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Value Proposition: 4 considerations to identify the ideal channel for testing

March 3rd, 2014 2 comments

In my previous MarketingExperiments Blog post, I presented 3 steps to take in laying the groundwork for value proposition testing. In that post, I covered brainstorming value points, identifying supporting evidence and categorizing information into testable buckets.

While the lessons learned through these steps are valuable, the real prize comes from the ability to use those discoveries in a value proposition experiment. However, there’s still much to be considered before you’re ready to launch your first test.

So in today’s post, I will continue where we left off and explain the next step in developing a strategy for a solid value proposition test.

Before you begin to think of the ways to express your value proposition, you first have to understand the limitations created by the channels utilized to build your test.

We will always aim to find that perfect channel – the one that provides you with everything you ever wished to know about your customers – but oftentimes, that channel doesn’t exist and we have to settle for good enough.

Today, we will dive into four areas you need to consider in order to identify that ideal channel for testing:

  • The amount of traffic the channel has
  • The motivation of visitors within the channel
  • The need for an image
  • The ability to split visitors

 

Consideration #1. The amount of traffic in the channel

The first consideration you need to make is the amount of traffic into your channel. This is because in value proposition testing, we often have to duplicate a portion of the content between treatments in order to provide enough information to communicate value for the product or service.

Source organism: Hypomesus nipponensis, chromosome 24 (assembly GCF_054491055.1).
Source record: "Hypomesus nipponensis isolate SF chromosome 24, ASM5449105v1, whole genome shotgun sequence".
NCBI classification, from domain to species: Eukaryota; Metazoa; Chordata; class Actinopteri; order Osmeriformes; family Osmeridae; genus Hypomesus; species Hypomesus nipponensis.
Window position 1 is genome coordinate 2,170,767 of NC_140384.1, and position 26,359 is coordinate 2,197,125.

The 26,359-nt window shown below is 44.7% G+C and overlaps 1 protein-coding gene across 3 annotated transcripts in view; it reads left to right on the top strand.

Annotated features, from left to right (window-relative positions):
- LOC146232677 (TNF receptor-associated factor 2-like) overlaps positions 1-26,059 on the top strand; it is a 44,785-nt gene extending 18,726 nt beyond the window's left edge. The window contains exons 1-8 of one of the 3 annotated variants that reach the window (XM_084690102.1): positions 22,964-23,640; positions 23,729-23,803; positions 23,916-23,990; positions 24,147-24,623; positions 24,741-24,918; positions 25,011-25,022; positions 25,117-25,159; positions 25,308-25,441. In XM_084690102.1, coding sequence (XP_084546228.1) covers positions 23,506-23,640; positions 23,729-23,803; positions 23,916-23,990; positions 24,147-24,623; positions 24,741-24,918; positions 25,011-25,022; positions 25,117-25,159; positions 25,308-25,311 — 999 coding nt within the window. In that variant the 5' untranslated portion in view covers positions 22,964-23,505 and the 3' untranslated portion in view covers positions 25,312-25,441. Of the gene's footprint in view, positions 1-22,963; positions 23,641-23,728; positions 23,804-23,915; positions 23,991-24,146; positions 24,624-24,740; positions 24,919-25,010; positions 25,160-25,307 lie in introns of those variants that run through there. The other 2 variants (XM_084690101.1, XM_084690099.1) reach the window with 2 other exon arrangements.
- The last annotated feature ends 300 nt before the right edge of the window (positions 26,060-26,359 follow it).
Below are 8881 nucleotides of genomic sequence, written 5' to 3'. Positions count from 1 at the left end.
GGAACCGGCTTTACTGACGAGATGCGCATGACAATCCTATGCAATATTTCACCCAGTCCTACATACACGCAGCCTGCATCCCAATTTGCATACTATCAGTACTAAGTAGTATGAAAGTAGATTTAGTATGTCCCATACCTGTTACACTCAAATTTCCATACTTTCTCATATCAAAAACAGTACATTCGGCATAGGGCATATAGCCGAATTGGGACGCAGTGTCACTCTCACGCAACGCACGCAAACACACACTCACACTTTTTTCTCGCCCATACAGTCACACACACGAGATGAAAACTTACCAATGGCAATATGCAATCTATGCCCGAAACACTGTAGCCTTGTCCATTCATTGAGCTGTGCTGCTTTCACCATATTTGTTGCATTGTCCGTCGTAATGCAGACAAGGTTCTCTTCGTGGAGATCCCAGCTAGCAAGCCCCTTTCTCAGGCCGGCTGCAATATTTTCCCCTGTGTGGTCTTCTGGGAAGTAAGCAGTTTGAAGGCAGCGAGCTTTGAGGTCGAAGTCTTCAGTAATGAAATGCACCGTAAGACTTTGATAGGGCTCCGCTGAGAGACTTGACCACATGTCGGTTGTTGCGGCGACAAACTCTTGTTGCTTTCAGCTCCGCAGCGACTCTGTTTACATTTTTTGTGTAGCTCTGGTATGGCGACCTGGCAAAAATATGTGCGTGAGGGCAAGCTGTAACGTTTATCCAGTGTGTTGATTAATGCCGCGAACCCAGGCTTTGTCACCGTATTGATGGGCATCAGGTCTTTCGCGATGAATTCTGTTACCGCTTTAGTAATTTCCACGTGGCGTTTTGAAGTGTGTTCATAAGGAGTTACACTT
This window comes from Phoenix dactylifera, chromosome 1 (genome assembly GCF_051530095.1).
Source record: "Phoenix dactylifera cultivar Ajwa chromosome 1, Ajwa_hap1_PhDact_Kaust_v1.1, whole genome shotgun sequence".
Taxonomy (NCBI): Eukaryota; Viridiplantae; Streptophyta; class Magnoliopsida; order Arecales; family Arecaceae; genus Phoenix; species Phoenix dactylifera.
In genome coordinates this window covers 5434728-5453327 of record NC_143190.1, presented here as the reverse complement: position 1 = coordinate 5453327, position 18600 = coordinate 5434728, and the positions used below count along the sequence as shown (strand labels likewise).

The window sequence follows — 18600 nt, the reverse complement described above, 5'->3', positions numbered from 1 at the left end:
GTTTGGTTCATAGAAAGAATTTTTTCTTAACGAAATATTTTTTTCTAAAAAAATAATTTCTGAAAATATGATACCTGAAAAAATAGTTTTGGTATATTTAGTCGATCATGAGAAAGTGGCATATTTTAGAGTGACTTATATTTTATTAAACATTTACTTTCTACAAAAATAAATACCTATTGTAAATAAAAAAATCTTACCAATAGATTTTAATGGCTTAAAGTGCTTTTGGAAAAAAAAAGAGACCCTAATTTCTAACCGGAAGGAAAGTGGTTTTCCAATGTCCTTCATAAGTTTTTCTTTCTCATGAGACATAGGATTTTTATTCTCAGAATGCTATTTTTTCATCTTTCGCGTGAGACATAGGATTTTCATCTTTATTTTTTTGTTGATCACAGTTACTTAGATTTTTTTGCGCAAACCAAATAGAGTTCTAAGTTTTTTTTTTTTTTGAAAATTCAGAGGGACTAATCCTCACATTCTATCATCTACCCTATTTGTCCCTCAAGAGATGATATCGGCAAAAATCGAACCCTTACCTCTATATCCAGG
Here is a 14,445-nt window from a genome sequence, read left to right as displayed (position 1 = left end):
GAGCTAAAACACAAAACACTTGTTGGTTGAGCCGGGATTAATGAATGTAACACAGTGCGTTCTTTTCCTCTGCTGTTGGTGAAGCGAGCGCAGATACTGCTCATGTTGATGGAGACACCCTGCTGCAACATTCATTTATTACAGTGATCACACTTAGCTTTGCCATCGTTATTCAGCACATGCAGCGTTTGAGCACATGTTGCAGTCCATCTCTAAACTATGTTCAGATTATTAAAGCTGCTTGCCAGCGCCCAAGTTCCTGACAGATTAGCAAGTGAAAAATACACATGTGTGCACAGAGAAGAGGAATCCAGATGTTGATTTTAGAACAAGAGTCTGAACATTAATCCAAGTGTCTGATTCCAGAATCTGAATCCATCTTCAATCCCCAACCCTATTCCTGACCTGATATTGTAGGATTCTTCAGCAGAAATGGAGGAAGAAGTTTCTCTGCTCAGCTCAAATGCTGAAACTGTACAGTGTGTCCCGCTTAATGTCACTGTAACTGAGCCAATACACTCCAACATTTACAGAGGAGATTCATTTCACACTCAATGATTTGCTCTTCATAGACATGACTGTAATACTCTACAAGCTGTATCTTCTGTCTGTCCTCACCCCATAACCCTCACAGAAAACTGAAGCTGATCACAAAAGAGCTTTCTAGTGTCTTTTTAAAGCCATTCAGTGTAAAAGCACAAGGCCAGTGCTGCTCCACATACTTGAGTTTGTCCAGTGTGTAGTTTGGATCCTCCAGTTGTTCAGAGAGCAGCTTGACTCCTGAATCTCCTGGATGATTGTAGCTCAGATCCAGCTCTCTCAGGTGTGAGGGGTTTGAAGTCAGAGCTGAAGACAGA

Though necessary, this duplication of information can often lead to treatments performing similarly in a test because they are perceived similarly by visitors. Because of this, it’s important to run tests within channels that have high traffic levels.

The more traffic a channel has, the larger sample size you will have from the tests, and inherently, the faster real trends can emerge from your data.

Some examples of high traffic areas where I’ve witnessed value proposition testing take place include PPC advertising – both banner and text – as well as on homepages and product pages.

One caveat here worth mentioning is the challenge with reaching validity when it comes to highly specialized products.

Though it would be nice to learn something about our niche audiences for those highly defined and specialized products, if you don’t have sizable traffic visiting those respective webpages (thereby entering the channel), you may not be able to reach statistical validation in a reasonable amount of time.

I would love to be able to include the ideal number of visitors you need in your channel, but that number is only one of many variables that impact the time needed for you to reach a sample size large enough to reach statistical validation.